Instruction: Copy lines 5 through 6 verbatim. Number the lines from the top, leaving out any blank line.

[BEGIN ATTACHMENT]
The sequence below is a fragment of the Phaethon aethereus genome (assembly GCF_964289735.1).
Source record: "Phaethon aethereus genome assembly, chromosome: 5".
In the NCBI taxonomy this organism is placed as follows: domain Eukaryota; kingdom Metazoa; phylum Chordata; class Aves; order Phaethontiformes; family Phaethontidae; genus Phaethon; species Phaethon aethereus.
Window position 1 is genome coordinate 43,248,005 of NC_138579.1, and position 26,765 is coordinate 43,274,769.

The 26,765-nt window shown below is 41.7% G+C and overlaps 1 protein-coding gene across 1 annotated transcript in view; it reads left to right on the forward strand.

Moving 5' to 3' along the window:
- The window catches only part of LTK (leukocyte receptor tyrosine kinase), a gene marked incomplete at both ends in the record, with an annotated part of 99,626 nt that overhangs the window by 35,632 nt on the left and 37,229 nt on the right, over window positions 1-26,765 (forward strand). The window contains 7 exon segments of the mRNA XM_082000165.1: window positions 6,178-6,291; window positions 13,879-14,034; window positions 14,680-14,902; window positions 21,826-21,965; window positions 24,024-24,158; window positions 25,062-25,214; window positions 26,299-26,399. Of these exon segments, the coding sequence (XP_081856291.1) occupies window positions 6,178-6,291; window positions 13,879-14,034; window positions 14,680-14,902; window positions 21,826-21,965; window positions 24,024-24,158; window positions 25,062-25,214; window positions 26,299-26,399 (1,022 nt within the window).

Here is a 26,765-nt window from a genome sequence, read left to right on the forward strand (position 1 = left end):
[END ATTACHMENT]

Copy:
The 26,765-nt window shown below is 41.7% G+C and overlaps 1 protein-coding gene across 1 annotated transcript in view; it reads left to right on the forward strand.

Moving 5' to 3' along the window: